Iraq is an artificial country, the combination of three former Ottoman provinces with a quite different Muslim group dominant in each province. Few people have significant loyalty to any government of the combination of these provinces, and Iraq can probably be held together only by a strong man who commands the support of the military. After Tito’s death, for example, the former Yugoslavia broke up into six independent governments, and the separation of Serbia and Kosovo is still likely.
My judgment is that the only plausible political equilibria in Iraq are the emergence of a strong man or the fragmentation into three independent governments dominated by the Sunnis, Shia, and the Kurds. A civil war, I suggest, may be the necessary next step toward either of these outcomes. Current U.S. government policy, of course, is to try to achieve an accomodation among these groups without continued violence or an indefinite U.S. military role, an outcome that is desirable but increasingly implausible.
The U.S. government may not have the capability to prevent a civil war in Iraq, and in any case, we may not have a dog in that fight.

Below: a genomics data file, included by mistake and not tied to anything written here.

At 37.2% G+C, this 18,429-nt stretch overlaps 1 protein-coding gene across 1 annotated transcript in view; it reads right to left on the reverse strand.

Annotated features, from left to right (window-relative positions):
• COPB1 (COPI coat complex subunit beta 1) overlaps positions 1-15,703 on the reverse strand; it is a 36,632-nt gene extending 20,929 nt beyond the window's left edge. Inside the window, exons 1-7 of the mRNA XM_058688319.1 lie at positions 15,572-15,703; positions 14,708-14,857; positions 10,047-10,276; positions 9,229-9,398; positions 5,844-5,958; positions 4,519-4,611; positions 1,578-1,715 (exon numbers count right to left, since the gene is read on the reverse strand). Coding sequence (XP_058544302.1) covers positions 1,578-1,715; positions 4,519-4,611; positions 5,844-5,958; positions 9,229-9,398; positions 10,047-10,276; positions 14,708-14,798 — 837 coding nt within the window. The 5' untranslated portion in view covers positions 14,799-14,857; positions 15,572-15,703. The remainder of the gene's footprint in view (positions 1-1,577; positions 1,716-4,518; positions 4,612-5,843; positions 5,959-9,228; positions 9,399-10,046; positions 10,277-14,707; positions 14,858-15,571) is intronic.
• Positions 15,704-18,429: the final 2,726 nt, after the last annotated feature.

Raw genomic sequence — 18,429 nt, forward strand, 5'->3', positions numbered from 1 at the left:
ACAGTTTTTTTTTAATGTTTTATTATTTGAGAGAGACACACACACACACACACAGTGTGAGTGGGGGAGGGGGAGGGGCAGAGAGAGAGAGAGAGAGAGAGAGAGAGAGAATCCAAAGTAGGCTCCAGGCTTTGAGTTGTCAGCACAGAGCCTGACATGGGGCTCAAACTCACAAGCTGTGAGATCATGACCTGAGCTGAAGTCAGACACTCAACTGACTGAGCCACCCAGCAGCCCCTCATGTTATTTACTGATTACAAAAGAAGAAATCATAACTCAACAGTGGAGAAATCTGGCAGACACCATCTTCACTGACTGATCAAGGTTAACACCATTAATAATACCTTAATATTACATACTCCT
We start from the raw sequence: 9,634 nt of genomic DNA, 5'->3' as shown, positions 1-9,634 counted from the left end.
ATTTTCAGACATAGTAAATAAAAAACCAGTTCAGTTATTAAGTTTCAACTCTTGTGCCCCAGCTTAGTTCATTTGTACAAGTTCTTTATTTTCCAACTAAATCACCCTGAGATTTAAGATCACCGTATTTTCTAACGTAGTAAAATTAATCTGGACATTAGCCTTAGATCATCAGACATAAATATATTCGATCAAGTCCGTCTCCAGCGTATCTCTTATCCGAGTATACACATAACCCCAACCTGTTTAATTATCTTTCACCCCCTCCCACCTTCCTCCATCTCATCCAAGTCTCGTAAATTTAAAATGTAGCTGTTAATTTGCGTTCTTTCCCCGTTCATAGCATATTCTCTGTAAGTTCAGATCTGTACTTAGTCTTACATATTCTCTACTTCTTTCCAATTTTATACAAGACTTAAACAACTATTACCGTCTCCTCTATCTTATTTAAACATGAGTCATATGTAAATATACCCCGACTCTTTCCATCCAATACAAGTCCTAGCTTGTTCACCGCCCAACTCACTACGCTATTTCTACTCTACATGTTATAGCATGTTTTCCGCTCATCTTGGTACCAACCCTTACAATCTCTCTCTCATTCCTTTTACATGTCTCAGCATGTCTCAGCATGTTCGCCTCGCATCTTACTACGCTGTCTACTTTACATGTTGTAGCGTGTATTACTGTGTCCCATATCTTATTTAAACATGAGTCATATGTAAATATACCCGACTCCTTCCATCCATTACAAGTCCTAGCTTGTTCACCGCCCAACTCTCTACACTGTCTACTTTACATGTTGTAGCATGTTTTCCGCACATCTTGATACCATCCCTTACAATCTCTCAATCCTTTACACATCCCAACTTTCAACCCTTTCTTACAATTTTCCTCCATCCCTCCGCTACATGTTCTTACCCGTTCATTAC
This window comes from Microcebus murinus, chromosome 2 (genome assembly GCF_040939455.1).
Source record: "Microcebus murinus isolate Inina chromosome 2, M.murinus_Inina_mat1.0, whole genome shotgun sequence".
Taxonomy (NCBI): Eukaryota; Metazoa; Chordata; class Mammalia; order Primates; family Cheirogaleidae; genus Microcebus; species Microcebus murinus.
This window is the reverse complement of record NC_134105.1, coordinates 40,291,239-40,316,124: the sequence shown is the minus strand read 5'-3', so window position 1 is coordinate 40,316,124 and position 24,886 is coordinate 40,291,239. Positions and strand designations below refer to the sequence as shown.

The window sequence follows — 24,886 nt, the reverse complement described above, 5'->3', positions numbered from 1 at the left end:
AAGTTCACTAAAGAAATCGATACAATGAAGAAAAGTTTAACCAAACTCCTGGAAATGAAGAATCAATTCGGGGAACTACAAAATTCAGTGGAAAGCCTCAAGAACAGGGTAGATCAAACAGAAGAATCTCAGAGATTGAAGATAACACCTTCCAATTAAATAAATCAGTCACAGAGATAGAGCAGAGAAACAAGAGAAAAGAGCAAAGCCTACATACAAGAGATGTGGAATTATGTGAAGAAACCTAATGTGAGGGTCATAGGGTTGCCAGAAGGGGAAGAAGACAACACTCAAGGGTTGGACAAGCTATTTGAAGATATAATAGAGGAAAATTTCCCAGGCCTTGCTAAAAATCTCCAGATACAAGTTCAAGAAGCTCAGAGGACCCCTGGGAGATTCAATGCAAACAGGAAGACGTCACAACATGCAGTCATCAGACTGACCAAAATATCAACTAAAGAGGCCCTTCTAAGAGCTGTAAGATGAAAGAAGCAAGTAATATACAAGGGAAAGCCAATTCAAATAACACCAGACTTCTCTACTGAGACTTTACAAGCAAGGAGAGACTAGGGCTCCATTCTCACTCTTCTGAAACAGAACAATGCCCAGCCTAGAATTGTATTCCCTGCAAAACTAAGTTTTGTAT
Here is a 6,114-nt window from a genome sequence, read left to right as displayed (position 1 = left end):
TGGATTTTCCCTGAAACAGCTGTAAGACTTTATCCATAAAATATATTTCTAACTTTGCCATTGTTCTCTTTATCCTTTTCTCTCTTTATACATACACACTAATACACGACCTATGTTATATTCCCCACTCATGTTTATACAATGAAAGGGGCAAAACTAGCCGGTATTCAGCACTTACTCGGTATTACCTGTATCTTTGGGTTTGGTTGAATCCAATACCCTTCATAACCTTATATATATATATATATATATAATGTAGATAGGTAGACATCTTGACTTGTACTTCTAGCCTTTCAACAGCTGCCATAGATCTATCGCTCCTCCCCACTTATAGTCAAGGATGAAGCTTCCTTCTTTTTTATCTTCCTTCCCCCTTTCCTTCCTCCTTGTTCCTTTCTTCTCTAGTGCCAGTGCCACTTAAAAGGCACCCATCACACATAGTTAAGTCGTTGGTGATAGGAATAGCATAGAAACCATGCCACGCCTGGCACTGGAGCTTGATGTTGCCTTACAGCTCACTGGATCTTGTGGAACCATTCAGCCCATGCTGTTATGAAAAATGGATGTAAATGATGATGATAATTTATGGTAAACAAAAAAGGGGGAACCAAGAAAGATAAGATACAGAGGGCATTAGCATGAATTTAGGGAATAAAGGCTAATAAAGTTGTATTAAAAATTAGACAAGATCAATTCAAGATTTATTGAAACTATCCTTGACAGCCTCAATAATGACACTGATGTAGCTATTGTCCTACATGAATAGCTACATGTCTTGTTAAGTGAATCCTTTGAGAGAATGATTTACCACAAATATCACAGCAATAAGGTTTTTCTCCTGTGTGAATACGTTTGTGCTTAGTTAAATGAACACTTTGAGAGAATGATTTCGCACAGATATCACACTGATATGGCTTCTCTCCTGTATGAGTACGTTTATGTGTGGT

Our government, ironically enough, may prefer the emergence of a Sunni strong man to maintain a unified Iraq, someone like Saddam Hussein who is not subservient to Iran; and of course, Hussein was “our” man in the Middle East during the Iran-Iraq war. Fragmentation into three governments would be the preferred outcome only if it did not precipitate a larger regional war. The problem is that the Turks may oppose an independent Kurdistan on their border, and the Saudis may oppose a Shia state subservient to Iran on their border.
The increasing sectarian violence in Iraq may yet be controlled by the military and police forces of the current government without indefinite U.S. military support. Fine, but the Iraqi government should be aware that popular support for an indefinite U.S. military role in Iraq is falling rapidly. In the event of a more open civil war, the U.S. government should avoid taking any side in the conflict and should pursue a loss-minimizing strategy during a rapid phase-out of U.S. troops. In anticipation of a possible fragmentation of Iraq, the U.S. government may still have enough leverage on other governments to reduce the prospect of a larger regional war.
There is no plausibly rewarding outcome to the U.S. role in Iraq. Sometimes, the wisest course, if also the most difficult, is to choose the least bad of a set of bad outcomes.